Public transport sees an increase in rider numbers Further improvement expected in near future, Howard officials say

October 29, 1998|By Edward Lee | Edward Lee,SUN STAFF

More Howard County residents have used local bus service during the first quarter of the fiscal year than during the same period of the past fiscal year, local bus officials announced this week.

During July, August and September, more than 23,000 additional riders boarded buses operated by the Howard Area Transit Service (HATS) and Connect-A-Ride -- the county's two largest public transportation services.

The number is an encouraging sign for Corridor Transportation Corp. (CTC), a Laurel company that the county hired two years ago to oversee the transformation of the public transportation system.

"We said things were going to get better," CTC transit administrator Ray Ambrose said Tuesday night, when he shared the statistics with the Public Transportation Board. "I think they have."

It was only last year when passengers lodged more than 30 complaints against the two bus systems, which were criticized for unreliable service and maintenance problems.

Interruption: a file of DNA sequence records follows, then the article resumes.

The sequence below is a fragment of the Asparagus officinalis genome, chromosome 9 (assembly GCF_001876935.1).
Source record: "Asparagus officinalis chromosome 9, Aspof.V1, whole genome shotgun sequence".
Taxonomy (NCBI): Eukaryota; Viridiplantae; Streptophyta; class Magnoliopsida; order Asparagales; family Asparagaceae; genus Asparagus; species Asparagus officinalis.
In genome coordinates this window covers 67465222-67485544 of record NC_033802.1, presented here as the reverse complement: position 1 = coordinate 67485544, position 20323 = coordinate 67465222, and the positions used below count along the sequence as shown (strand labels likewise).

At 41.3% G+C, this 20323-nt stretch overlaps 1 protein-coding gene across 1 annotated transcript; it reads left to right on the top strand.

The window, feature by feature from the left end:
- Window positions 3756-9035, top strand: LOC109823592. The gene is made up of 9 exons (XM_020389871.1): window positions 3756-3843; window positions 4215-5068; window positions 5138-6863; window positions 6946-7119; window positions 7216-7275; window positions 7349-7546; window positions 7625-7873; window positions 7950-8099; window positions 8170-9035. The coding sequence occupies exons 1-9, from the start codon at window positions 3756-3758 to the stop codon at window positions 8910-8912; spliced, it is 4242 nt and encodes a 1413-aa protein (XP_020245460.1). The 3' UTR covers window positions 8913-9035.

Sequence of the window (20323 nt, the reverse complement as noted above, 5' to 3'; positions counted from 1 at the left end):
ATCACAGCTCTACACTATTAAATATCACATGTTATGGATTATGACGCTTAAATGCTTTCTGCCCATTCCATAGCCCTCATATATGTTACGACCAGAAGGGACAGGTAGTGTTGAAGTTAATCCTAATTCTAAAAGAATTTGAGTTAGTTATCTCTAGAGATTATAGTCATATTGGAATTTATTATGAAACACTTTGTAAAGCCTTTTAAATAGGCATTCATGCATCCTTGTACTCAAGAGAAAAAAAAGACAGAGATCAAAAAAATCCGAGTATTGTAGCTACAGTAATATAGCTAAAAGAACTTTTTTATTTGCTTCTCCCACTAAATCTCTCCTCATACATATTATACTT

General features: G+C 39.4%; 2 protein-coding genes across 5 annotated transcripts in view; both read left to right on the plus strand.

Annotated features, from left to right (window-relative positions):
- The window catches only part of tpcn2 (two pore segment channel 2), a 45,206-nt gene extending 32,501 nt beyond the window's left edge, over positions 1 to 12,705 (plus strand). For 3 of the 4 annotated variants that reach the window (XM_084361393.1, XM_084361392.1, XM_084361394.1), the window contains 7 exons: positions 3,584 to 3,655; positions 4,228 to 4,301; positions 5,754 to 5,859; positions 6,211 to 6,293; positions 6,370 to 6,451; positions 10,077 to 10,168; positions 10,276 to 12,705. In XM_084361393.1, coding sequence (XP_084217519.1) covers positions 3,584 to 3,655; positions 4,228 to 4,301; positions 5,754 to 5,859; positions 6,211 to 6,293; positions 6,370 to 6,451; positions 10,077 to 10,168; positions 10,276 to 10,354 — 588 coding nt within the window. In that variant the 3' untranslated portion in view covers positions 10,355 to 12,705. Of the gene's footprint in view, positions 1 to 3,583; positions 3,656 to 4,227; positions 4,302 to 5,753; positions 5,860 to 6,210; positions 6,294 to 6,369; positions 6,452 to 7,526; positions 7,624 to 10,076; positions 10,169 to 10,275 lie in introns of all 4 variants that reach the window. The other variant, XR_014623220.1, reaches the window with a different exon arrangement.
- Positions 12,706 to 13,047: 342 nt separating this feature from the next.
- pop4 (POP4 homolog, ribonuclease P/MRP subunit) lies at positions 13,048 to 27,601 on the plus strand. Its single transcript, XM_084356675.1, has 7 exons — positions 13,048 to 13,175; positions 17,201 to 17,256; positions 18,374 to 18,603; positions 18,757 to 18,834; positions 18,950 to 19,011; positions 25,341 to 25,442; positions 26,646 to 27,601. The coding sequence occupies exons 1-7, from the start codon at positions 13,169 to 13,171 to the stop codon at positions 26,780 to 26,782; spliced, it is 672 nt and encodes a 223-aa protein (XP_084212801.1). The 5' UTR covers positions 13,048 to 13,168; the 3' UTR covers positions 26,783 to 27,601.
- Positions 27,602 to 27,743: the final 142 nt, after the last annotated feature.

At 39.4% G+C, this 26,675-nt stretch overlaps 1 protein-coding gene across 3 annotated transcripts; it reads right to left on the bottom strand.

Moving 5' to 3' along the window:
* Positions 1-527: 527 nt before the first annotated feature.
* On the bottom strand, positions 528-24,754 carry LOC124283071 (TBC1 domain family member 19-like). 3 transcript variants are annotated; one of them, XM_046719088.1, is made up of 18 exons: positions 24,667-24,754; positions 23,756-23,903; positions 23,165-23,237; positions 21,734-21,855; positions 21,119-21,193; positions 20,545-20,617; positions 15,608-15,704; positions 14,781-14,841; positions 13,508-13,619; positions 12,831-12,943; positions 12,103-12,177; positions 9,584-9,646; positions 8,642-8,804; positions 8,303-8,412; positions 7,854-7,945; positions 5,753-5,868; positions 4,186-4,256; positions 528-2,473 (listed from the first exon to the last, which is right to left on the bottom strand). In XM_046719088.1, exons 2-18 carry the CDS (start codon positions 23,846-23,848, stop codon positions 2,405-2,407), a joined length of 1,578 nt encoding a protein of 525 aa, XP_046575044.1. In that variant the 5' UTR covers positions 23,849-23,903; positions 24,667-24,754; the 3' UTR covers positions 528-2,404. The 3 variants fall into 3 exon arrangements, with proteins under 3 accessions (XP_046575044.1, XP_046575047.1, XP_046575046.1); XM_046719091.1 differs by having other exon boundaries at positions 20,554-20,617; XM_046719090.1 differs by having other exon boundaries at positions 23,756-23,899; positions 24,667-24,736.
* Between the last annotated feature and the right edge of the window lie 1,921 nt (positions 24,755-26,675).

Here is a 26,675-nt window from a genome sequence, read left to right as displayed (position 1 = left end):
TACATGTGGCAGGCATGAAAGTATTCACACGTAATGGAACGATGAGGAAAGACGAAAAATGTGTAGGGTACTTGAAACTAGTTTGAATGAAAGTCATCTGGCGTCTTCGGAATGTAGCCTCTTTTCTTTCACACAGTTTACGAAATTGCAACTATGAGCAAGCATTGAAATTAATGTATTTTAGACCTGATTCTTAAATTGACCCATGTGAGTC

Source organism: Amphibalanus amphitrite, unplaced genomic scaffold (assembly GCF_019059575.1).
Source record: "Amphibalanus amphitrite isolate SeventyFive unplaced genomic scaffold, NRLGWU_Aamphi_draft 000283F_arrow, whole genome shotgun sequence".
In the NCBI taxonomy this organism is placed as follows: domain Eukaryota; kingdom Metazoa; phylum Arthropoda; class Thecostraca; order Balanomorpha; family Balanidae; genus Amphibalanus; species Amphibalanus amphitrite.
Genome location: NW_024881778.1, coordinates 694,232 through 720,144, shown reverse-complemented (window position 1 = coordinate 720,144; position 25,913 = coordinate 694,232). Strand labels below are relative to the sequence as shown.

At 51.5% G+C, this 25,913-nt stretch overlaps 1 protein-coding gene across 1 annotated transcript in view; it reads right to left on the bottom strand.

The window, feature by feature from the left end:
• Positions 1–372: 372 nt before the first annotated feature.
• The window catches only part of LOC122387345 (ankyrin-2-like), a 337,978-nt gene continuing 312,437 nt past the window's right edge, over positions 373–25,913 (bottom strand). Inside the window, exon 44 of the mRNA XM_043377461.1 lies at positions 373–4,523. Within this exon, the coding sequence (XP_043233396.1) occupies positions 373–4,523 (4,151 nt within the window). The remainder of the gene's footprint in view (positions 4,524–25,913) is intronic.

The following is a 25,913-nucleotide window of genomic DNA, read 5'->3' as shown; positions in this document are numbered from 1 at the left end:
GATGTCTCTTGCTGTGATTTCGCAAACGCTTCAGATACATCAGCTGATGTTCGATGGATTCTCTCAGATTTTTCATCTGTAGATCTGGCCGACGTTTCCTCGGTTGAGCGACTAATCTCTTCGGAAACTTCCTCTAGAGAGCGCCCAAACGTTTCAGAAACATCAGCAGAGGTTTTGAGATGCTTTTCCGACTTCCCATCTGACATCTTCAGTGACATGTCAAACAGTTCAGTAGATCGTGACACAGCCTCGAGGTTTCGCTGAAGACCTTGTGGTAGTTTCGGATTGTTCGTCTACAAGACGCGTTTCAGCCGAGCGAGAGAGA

But with the addition of two new buses, the creation of a 22-member Passenger Advisory Group and improved coordination between CTC and Yellow Transportation Inc. of Savage, which operates the bus systems, the complaints have dwindled in frequency and intensity.

In July and August, 151,591 riders used HATS and Connect-A-Ride. By comparison, 128,064 passengers used the bus systems during the same period last year.

The bus services have experienced increases across the board, with the exception of the HATS west route, which has since been converted to a demand-response system.

Jeffry Barnett, chairman of the Public Transportation Board, said he is pleased by the numbers and expects them to increase.

"Higher numbers justify the existence of the service," Barnett said. "There's more capacity in the system, and that's what we would like to see utilized."

But Carl Balser, the county's transportation planning chief, noted that federal and state support was $129,675 short of the $1.1 million operating aid that CTC had requested last year.

"While the cost of running the systems will gradually increase, funding has remained static," Balser said. "We've been successful in squeezing the fat from the systems, but now we're pretty lean."

While CTC officials are pleased with the rise in ridership, Ambrose said the company remains intent on reviving the HATS west route and considering other new routes.

Pub Date: 10/29/98

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